Community Partners: The community partners include five community collaboratives. A Community collaborative is a neighborhood "association of associations" consisting of community residents, students, professionals, business owners, voluntary associations, and government agencies. The community partners serve as community "faculty" in teaching residents about grassroots community building & development and child & family advocacy
Strong Partner Involvement Strategies
Promotion of service-learning as a core component of health professions education.
All pediatric residents at UC Davis participate in CPT, which has created a culture of service learning in the program. Each resident is expected to form a longitudinal and reciprocal relationship with their CPT community throughout residency and has six weeks scheduled for CPT activities. Residents are taught to reflect on their experiences working in their community to serve children and families - and are expected to do so not only on their own but through dialogue with their Collaborative Coordinators and other community members. In addition, the residents are provided with a formal curriculum on important concepts in community pediatrics to reinforce what they learn from their service projects. CPT is working to expand CPT to involve medical students and residents in other specialties including family medicine and child psychiatry.
Advocacy for policies needed in the public and private sectors that facilitate and support the partnership
CPT partners have worked to garner support from local and state government officials, top executives from private companies, and philanthropies. Several Community Collaborative coordinators have also taken strong roles in local policy efforts related to children's health. On the national level, CPT Director, Dr. Richard Pan, has been a national leader in medical education, serving on the American Medical Association (AMA) Council on Medical Education and the Board of the Accreditation Council on Graduate Medical Education, and a strong advocate for service learning, starting the "Grassroots Initiative" as Chair of the American Academy of Pediatrics (AAP) Resident Section.
Creation of opportunities for individuals and organizations to collaborate and exchange relevant resources and information
Promotion of the benefits of community-campus partnerships
CPT publishes "The Beat" quarterly newsletter to share information and promote the partnership. Quarterly features include a "Resident Project Focus" and "Community Collaborative Spotlight," where readers are introduced to the players and the work of CPT, in a close-up, in-depth manner. This newsletter, with a distribution list of more than 300 community members, agencies, local government representatives, and UC Davis faculty, is also posted on CPT's website for further dissemination. Additionally, CPT has presented its partnership in many arenas, most recently at the American Academy of Pediatrics' Community Access To Child Health National Conference in August 2004.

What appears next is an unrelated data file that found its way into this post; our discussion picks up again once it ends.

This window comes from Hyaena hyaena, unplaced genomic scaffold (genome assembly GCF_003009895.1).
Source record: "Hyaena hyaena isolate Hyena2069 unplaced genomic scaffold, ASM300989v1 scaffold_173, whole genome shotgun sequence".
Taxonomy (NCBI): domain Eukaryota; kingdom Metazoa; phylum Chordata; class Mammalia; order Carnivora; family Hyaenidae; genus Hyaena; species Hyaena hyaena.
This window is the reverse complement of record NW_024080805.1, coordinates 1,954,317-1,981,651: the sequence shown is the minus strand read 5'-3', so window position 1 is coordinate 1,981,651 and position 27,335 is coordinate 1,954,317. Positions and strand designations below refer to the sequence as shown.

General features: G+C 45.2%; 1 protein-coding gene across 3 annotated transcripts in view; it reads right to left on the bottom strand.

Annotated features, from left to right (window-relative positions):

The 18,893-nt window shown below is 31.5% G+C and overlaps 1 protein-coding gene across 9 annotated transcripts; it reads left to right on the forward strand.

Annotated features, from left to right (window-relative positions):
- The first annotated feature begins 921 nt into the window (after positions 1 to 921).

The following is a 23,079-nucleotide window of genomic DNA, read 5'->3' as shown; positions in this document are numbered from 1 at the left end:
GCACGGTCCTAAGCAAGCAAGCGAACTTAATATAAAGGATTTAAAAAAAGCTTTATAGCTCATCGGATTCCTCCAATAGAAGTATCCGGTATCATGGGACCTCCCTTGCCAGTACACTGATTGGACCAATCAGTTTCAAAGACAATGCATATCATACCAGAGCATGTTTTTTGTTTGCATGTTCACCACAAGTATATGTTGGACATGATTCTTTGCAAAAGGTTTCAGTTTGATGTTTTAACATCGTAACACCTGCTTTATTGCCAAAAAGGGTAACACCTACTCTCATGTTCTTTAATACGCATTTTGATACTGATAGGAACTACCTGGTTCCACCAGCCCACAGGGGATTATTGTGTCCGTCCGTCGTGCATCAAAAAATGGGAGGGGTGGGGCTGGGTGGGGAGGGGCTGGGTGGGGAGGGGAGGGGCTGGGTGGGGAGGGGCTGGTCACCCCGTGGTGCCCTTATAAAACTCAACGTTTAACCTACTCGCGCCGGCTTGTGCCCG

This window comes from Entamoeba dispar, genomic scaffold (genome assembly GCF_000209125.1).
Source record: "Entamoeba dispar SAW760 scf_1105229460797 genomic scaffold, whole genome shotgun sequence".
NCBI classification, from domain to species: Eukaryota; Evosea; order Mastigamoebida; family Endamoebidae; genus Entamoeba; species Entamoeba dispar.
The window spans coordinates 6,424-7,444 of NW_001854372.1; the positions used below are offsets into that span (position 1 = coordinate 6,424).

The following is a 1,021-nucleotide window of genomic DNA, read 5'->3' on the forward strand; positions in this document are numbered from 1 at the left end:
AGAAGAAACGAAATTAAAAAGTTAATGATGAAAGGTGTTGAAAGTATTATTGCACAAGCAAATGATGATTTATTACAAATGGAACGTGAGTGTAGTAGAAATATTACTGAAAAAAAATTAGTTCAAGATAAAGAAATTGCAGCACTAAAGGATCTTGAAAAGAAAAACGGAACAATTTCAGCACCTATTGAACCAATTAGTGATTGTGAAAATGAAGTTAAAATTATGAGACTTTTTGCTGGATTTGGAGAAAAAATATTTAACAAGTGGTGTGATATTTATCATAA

Achieving Tangible Results:
Initiation and/or sustaining of community-based projects to improve child health. Examples include:
Development of curricular materials to teach physicians how to effectively partner with community partners. CPT developed a six-part curriculum on Asset-Based Community Development for pediatric residents and a workshop for community members and community physicians. This training in community medicine and child advocacy benefits not only future pediatricians but also practicing pediatricians who serve as mentors to the residents. The curricular materials have been disseminated nationally at workshops about CPT presented at academic and professional meetings including the American Academy of Pediatrics, the Pediatric Academic Societies, the Dyson Initiative Symposium, and the American Medical Association.
Impact on professional development of pediatric residents and on partnering communities. A qualitative evaluation of CPT is currently being conducted with pediatric residents and collaborative coordinators. Initial results have found that community leaders value their participation in CPT and that pediatric residents gain an understanding that working in partnership with communities allows physicians to participate in projects that impact health and fitness in a much broader manner. Results from CPT's initial evaluation are pending publication in peer-reviewed medical journals.
For more information on the Communities & Physicians Together, contact Liz Sterba at email@example.com or (916)734-2156.
Partnership Website: www.cpt-online.org
On October 19, 2005, Communities & Physicians Together